. Once we got back to the van we decided to drive straight over to the Fox Glacier to see that one too. It took about half an hour and when we got there we were met by the same family from California again (!) a very cheeky Kea. The Kea is the world's only alpine parrot and only lives in these parts of the rainforest in New Zealand, so we were very lucky to see one. They can be quite mischievious though and our little Kea trotted over and sat about a foot away from me and, as I bent down to take its photo, and it just sat there looking at me with its head on one side. It was a beautiful big fat green bird, with a cheeky look in its eye. I think it would have had my camera given half the chance! We started the walk out to the Fox Glacier and, again, it was absolutley amazing. Not as steep as the Franz, the Fox Glacier it slightly longer and as there was no flooding here we were able to get right up to the front of it. It was unbelievably big and beneath the dirt on the outlayer of ice you could see bright blue streaks underneath the surface. We stayed for an hour or so and then headed back. Whilst the Fox Glacier was stunning, we knew we had made to right decision by hiking the Franz... the Franz just took your breath away in a way that the Fox didn't. We stayed the night in another DoC camp on the outskirts of town and I learnt how to skim stones on the lake. The lake was so still that when we threw stones into it the ripples spread out endlessly and you could practically count the rings on the ripples. It was like being kids again as we spent all evening throwing stones into the lake and seeing what different musical notes we could make by throwing big and little rocks in, it was a fantastic end to a brilliant day!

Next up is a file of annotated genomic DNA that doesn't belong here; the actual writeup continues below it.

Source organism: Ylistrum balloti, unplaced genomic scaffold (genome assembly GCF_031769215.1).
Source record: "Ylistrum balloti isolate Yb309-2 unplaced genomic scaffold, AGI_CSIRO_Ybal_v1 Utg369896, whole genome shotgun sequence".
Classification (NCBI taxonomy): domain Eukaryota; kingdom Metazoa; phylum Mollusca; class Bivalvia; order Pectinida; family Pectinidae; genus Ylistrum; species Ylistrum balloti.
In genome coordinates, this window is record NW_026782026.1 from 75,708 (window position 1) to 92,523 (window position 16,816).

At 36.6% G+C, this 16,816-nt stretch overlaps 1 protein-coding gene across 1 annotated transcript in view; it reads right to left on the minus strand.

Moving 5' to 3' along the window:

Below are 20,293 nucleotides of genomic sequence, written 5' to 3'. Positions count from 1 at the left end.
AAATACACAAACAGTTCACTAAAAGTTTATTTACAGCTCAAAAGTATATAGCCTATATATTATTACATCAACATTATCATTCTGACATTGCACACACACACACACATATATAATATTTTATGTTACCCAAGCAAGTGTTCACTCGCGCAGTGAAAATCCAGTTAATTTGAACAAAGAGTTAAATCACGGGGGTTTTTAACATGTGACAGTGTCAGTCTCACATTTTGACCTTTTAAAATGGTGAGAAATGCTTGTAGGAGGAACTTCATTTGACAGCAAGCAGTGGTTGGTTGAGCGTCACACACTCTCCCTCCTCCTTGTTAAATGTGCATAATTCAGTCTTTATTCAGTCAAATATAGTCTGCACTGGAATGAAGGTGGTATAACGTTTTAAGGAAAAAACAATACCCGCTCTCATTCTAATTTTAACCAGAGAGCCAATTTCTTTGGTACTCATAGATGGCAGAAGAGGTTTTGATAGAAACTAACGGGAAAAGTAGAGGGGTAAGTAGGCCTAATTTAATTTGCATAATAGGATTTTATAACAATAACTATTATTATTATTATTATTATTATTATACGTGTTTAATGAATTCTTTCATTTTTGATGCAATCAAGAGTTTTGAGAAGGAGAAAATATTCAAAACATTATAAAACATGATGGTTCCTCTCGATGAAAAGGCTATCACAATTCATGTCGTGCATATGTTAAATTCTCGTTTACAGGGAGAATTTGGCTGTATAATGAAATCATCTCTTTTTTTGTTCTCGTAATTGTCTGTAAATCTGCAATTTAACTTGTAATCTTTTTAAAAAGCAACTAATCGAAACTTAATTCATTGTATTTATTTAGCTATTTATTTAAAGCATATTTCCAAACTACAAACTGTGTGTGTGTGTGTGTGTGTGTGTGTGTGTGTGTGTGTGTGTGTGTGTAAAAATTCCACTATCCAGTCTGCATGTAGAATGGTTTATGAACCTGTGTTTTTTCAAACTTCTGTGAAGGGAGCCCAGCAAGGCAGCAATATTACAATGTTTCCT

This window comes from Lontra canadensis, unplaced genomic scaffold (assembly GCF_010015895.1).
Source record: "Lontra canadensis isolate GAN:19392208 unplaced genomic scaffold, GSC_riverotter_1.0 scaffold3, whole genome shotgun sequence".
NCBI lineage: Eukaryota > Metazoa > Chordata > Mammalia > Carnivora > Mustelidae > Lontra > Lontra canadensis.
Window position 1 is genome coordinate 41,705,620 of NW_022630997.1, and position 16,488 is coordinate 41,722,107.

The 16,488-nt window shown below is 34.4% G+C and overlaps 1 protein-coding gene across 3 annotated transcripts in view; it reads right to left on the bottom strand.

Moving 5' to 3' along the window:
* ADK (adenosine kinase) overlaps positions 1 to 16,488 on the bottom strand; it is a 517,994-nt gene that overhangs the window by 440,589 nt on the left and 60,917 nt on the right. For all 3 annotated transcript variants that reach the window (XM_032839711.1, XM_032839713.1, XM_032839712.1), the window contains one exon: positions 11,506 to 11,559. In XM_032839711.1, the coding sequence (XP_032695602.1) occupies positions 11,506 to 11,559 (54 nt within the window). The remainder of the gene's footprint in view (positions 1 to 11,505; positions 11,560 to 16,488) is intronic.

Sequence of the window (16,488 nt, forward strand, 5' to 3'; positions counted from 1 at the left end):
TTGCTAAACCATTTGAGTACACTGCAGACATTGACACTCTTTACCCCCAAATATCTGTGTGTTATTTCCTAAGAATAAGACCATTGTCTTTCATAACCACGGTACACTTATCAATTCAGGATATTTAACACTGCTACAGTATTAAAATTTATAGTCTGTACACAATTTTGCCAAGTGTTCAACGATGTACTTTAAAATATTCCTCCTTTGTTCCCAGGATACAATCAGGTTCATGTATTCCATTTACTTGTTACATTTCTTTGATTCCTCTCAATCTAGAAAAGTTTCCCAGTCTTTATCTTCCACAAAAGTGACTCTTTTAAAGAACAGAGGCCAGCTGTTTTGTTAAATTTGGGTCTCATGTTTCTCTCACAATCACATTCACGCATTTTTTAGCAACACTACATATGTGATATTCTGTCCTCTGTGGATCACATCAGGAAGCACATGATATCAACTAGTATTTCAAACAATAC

We left Hari Hari this morning and headed down to the Franz Josef Glacier. I was very happy because I finally found the adapter for my mp3 player, which meant we could listen to it through the van speakers and we wouldn't have to fight with the crappy radio reception anymore. It was a very surreal feeling driving down to the Franz because this next section of the trip is something which we have been looking forward to since the very early days on us planning this trip and one of the principle reasons for us deciding to come to New Zealand. The Franz Josef Glacier is a huge glacier which sits in a valley along the west coast- imagine two mountains sat next to each other like two pyramids side by side, and then ice filling the V section which is created inbetween the gap. Quite unbelievably, you can walk right up the front of the glacier and there are even tour guides that can take you climbing up on to the ice. Since the first day we decided to come to New Zealand we have both been desperate to get on to the glacier and, in a way, all the walks and hikes we done so far have been in preparation for climbing the Franz Josef